Low-Molecular-Weight Heparin Better for Primary PCI

Compared to unfractionated heparin, reduced mortality and bleeding for patients with STEMI

FRIDAY, July 29 (HealthDay News) -- Compared to unfractionated heparin (UFH), low-molecular-weight heparin (LMWH) is associated with reduced mortality and reduced major bleeding in patients with ST-segment elevation myocardial infarction (STEMI) treated with primary percutaneous coronary intervention (pPCI); but it shows no benefit in those treated with PCI after thrombolysis, according to a study published online July 20 in the Journal of Thrombosis and Haemostasis.

Eliano Pio Navarese, M.D., from the Nicolaus Copernicus University in Bydgoszcz, Poland, and colleagues reviewed available literature to compare the safety and efficacy of LMWH with UFH in patients with STEMI treated either with pPCI or with PCI after thrombolysis. A total of 10 studies, including 16,286 patients, were analyzed. All-cause mortality and major bleeding complications were the outcome measures after a median follow-up of two months. Relative risk (RR) with 95 percent confidence interval, and absolute risk reduction (ARR) were the effect measures.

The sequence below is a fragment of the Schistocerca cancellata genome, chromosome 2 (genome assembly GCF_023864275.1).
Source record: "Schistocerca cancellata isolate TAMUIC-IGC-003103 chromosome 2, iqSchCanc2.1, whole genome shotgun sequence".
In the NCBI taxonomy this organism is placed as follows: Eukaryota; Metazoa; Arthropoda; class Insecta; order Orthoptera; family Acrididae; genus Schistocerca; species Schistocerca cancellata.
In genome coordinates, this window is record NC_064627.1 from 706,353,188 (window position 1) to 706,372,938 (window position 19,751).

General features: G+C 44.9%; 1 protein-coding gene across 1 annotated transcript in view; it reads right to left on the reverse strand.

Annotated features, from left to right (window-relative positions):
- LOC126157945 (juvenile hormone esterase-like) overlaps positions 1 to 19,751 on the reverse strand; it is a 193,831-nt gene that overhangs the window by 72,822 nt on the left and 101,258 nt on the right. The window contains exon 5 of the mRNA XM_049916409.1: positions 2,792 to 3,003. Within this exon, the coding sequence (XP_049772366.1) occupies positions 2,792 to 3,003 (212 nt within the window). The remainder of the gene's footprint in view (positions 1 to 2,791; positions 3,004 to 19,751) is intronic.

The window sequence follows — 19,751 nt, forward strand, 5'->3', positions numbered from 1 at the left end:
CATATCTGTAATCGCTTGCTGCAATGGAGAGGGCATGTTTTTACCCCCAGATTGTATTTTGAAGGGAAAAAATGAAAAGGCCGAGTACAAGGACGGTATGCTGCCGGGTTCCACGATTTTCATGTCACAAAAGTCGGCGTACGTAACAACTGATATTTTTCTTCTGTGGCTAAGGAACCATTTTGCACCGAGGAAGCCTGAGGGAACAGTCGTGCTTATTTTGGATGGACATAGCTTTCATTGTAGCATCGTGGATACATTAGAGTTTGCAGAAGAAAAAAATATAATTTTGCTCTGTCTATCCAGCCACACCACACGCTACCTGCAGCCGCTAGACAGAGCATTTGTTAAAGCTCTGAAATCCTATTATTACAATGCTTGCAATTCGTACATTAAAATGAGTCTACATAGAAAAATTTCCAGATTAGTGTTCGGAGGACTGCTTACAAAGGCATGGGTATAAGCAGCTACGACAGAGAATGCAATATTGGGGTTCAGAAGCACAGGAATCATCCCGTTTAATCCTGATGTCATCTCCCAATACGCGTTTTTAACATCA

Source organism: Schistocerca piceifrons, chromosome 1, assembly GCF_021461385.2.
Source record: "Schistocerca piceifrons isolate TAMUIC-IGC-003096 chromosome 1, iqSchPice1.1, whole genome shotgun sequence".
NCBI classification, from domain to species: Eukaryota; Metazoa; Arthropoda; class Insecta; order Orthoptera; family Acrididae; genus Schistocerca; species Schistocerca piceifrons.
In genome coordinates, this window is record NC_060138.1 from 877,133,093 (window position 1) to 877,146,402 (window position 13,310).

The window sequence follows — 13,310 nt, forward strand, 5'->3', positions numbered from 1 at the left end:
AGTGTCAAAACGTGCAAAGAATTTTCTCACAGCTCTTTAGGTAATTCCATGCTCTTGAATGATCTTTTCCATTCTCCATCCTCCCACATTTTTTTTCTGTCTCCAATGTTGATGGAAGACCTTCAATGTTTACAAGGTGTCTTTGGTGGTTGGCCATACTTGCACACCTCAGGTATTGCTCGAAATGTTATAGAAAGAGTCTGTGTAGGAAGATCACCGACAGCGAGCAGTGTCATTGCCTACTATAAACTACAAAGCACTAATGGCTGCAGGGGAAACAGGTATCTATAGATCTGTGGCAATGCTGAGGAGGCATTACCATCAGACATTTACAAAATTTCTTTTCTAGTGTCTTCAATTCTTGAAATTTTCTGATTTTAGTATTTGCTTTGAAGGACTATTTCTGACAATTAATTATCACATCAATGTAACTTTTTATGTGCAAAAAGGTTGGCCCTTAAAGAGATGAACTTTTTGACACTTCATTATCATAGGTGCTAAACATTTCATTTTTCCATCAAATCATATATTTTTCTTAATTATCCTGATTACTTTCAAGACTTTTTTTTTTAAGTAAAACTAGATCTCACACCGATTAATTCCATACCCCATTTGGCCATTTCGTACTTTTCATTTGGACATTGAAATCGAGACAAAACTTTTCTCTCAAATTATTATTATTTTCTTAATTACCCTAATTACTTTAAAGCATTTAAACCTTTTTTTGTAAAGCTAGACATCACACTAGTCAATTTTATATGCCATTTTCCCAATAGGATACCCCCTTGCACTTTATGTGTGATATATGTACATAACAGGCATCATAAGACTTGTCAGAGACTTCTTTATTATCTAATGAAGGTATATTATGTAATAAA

The investigators found that enoxaparin was the most frequently used LMWH. In the pPCI group, compared to UFH, LMWHs were associated with a reduction in mortality (RR, 0.51; ARR = 3 percent) and major bleeding (RR, 0.68; ARR = 2 percent). However, the PCI group after thrombolysis showed no benefits with LMWH. Meta-regression revealed greater LMWH benefits in patients with higher baseline risk.

"LMWHs were associated with greater efficacy and safety than UFH in STEMI patients treated with pPCI, with a significant relationship between risk profile and clinical benefits. Based on this meta-analysis, LMWH may be considered as a preferred anticoagulant among STEMI patients undergoing pPCI," the authors write.

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